Greece braces for violence on uprising anniversary

ATHENS, Greece — Nov. 17 is an important date for Greeks, especially for the left. It is a day of mourning, in commemoration of the Athens Polytechnic uprising in 1973 when the Greek military junta stormed a Greek university and killed an unknown number of students protesting the regime.

The day also gave its name to the country's longest running, most deadly terrorist group. The group, which was broken by Greek police in 2002, killed at least 23 people over a period of more than 27 years.

But as Greece marks the anniversary of the Polytechnic uprising this year, the country is bracing for a new wave of anti-authoritarian violence.

Over the past year, there has been a surge in anarchist and anti-authoritarian attacks in Greece, primarily against government and political targets. The escalation in violence was sparked by the killing last December of a 16- year-old boy by police in a neighborhood known as a stronghold of extreme left-wing groups.

The shooting set off weeks of riots and gave new life to extremist groups. Analysts say the riots tapped into simmering youth discontent in Greece — especially over rising unemployment and corruption — and helped win extreme groups new recruits.

"There has been an increase in incidence, there has been an escalation," said Mary Bossis, a professor at the University of Piraeus who studies Greek terrorism. "And it will only get worse."
Greece has a long tradition of far-left political violence and a high public tolerance for such acts, as long as they stay within certain limits.

Large protest marches, including the annual one to the U.S. Embassy on Nov. 17, usually end with clashes between masked "anarchists," armed with clubs and Molotov cocktails, and police. And small, late-night bomb attacks against multinational companies or government offices are frequent.

But another legacy of the events of the Nov. 17 Polytechnic uprising is that the Greek public holds the police and other law enforcement in low regard. And police are barred from entering university or school campuses, which allows extremist groups to use them as bases.

In recent years, since the breakup of 17 November, political violence has been largely symbolic, intended to cause damage rather than hurt or kill. Often, warning calls about bombs, for example, would be made in advance.

"Youth violence that in other societies would express itself as football [soccer] violence, here is expressed as political violence," said Brady Kiesling, a former U.S. diplomat who is writing a book about 17 November.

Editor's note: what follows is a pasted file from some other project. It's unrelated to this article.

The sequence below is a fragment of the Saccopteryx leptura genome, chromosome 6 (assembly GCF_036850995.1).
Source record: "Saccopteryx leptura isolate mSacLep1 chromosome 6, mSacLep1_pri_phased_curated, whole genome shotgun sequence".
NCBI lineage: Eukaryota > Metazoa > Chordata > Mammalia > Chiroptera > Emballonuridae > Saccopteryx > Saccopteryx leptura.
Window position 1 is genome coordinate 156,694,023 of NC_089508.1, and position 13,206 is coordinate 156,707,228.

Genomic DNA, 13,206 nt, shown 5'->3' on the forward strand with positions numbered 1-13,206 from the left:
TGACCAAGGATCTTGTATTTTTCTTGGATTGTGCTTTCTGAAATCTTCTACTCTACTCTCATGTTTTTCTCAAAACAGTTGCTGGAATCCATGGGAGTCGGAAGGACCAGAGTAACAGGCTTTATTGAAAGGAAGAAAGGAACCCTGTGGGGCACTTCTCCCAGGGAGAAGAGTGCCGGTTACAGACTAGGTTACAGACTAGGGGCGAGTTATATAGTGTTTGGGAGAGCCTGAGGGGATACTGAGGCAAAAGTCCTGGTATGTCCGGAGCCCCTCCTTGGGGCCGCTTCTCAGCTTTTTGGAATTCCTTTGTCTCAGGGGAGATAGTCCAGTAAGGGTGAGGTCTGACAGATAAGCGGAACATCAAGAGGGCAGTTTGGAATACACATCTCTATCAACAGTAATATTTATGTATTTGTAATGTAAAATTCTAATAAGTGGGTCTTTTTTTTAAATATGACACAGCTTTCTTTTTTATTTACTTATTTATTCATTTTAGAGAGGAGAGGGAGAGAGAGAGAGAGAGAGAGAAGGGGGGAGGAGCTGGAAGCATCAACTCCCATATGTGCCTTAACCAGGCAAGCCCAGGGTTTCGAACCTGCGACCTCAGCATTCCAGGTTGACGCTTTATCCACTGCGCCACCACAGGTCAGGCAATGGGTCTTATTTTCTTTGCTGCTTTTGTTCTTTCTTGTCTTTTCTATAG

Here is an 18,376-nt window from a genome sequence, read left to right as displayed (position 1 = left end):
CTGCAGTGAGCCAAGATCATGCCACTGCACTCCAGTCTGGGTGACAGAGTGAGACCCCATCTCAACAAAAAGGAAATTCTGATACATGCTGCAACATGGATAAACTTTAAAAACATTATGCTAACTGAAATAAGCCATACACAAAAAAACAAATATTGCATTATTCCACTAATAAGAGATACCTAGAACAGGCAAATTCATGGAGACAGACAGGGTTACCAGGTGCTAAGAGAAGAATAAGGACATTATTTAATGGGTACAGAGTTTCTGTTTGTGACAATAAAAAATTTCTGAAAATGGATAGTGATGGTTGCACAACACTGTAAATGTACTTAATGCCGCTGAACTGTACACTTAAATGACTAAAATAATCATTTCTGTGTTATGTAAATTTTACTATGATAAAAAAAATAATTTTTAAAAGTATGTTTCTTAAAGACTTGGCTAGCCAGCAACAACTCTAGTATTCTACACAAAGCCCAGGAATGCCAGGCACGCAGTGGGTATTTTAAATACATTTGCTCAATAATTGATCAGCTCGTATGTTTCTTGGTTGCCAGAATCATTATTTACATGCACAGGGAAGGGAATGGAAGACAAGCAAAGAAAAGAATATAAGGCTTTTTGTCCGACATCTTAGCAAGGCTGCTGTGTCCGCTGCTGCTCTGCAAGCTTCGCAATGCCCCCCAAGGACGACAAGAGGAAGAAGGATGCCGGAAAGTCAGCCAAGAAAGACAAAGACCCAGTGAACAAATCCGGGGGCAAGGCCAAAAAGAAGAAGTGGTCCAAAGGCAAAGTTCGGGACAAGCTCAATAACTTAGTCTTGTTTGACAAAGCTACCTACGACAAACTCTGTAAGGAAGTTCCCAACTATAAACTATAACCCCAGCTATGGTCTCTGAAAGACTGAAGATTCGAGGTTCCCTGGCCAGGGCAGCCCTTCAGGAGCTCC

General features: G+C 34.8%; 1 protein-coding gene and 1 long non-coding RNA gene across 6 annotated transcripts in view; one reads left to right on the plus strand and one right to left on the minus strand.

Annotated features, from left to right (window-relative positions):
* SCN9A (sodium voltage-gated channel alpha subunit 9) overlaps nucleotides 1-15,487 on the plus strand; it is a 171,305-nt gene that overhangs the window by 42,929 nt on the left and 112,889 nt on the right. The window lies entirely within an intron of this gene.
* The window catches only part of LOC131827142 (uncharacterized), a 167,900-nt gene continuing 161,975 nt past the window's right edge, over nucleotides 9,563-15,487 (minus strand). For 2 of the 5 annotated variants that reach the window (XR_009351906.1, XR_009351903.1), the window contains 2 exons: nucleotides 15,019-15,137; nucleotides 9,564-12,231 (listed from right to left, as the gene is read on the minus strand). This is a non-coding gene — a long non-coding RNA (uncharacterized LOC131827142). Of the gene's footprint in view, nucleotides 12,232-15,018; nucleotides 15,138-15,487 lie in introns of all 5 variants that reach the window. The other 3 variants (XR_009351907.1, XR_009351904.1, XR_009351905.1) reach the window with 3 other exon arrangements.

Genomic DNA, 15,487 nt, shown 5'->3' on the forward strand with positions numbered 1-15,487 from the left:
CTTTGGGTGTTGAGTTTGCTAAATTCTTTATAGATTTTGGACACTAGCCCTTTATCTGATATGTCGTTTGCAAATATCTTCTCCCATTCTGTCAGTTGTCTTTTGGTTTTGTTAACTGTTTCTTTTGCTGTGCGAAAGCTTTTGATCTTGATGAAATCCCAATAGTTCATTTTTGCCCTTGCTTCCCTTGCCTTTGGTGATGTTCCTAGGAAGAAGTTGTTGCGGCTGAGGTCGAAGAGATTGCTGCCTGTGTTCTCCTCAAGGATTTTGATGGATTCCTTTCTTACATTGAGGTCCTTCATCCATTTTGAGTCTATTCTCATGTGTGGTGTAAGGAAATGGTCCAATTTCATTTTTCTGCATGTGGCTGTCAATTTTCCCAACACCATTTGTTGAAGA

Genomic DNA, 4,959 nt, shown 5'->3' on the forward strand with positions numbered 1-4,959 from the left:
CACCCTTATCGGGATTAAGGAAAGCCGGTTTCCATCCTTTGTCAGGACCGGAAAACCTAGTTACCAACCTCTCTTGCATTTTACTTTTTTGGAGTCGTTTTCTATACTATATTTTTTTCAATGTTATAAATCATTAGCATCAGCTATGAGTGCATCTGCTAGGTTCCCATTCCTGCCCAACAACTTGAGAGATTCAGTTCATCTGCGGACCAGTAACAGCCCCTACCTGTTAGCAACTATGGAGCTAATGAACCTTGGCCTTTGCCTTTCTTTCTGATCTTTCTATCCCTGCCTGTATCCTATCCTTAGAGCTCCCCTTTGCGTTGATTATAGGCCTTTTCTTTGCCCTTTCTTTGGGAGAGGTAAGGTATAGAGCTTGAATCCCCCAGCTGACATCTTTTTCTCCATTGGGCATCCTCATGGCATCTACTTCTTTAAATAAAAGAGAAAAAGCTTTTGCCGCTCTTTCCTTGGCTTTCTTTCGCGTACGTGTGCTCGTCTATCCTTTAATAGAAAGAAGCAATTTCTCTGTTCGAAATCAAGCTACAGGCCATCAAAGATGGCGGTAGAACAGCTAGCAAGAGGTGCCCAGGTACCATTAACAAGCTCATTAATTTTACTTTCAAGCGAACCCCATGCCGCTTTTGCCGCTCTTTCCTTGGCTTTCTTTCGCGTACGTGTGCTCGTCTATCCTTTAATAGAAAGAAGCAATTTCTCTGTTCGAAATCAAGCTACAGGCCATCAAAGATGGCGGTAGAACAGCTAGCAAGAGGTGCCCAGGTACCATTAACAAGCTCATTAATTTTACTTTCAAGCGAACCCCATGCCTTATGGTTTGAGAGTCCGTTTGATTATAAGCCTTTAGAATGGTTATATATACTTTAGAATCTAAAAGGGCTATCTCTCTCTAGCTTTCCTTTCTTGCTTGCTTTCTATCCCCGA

But over the past year there has been an increase in the frequency and severity of attacks — and a number of incidents have claimed casualties.

On Oct. 28, two gunmen opened fire on a police station in northeastern Athens, injuring six officers. In September, a bomb exploded outside the Athens Stock Exchange, injuring a bystander. And in June, a policeman was murdered while guarding a witness in the trial of another defunct extremist group.

A number of different groups have claimed the attacks, and in the tradition of November 17, the perpetrators often publish long manifestos justifying their actions. The groups, said Kiesling, do not have a single unifying ideology, except their opposition to the state, and range from more traditional Marxism to nihilism.

They vary too in the degree of violence they see as justified. A group calling itself Conspiracy of the Cells of Fire, for example, has claimed a number of recent bomb attacks. But that group has also made warning calls. Another group, Sect of Revolutionaries, claimed responsibility for the gun attacks against police — whose motive seems clearly to kill.

The government says it is investigating whether any of the groups have links to November 17, but at the very least, experts agree that today's extremist groups see themselves as the older group's ideological heirs.

Bossis said she has been monitoring the chatter on extremist websites and believes groups are planning more attacks for later this year.

"I think there will be a lot of violence coming up," she said. "They are preparing."

She said she believes that the attacks will continue to escalate because Greece's deteriorating economic climate and widespread public discontent means such groups have many ready recruits. But Kiesling thinks the recent election of a Socialist government may help defuse the situation — he said far-left violence has tended to decline in Greece when left-wing governments were power.

Greece's government is worried and has promised to reform the country's outmoded police system to help it better tackle modern threats like terrorism and organized crime. It wants to create a new, FBI-style unit with highly trained specialists that will handle anti-terrorism efforts along with other crimes.

In the meantime, the new government has replaced several high-ranking members of the anti-terrorism unit with people who were involved in the successful case against November 17 — although that group was eventually captured only when one of its members accidentally blew himself up while attempting to set off a bomb.

Bossis, who has served as an advisor to previous government, said there is widespread agreement that reforms are needed, but so far, no government has been able to follow through.